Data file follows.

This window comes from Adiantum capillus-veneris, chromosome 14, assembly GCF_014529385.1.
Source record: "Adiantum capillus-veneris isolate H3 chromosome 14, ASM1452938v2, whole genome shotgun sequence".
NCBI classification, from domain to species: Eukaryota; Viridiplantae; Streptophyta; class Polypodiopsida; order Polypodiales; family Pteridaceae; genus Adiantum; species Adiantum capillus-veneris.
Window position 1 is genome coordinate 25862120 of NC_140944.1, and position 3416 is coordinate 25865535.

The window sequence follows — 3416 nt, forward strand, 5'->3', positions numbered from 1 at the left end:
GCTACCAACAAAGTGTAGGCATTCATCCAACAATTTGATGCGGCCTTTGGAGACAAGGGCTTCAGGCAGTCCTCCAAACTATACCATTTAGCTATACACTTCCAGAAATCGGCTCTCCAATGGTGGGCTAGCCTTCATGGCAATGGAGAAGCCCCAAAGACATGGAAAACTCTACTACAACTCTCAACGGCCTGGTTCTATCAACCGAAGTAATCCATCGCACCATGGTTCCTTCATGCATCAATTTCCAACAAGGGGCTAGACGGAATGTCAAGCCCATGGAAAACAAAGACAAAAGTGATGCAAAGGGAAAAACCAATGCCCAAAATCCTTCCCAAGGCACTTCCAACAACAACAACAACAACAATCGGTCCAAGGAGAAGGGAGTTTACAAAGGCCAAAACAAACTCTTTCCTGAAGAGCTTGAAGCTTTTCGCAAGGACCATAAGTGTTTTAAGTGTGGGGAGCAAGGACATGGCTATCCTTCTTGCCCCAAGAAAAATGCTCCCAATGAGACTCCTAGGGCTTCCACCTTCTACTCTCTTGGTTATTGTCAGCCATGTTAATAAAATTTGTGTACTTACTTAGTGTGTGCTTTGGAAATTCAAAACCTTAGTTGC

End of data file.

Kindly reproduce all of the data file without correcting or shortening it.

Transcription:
This window comes from Adiantum capillus-veneris, chromosome 14, assembly GCF_014529385.1.
Source record: "Adiantum capillus-veneris isolate H3 chromosome 14, ASM1452938v2, whole genome shotgun sequence".
NCBI classification, from domain to species: Eukaryota; Viridiplantae; Streptophyta; class Polypodiopsida; order Polypodiales; family Pteridaceae; genus Adiantum; species Adiantum capillus-veneris.
Window position 1 is genome coordinate 25862120 of NC_140944.1, and position 3416 is coordinate 25865535.

The window sequence follows — 3416 nt, forward strand, 5'->3', positions numbered from 1 at the left end:
GCTACCAACAAAGTGTAGGCATTCATCCAACAATTTGATGCGGCCTTTGGAGACAAGGGCTTCAGGCAGTCCTCCAAACTATACCATTTAGCTATACACTTCCAGAAATCGGCTCTCCAATGGTGGGCTAGCCTTCATGGCAATGGAGAAGCCCCAAAGACATGGAAAACTCTACTACAACTCTCAACGGCCTGGTTCTATCAACCGAAGTAATCCATCGCACCATGGTTCCTTCATGCATCAATTTCCAACAAGGGGCTAGACGGAATGTCAAGCCCATGGAAAACAAAGACAAAAGTGATGCAAAGGGAAAAACCAATGCCCAAAATCCTTCCCAAGGCACTTCCAACAACAACAACAACAACAATCGGTCCAAGGAGAAGGGAGTTTACAAAGGCCAAAACAAACTCTTTCCTGAAGAGCTTGAAGCTTTTCGCAAGGACCATAAGTGTTTTAAGTGTGGGGAGCAAGGACATGGCTATCCTTCTTGCCCCAAGAAAAATGCTCCCAATGAGACTCCTAGGGCTTCCACCTTCTACTCTCTTGGTTATTGTCAGCCATGTTAATAAAATTTGTGTACTTACTTAGTGTGTGCTTTGGAAATTCAAAACCTTAGTTGC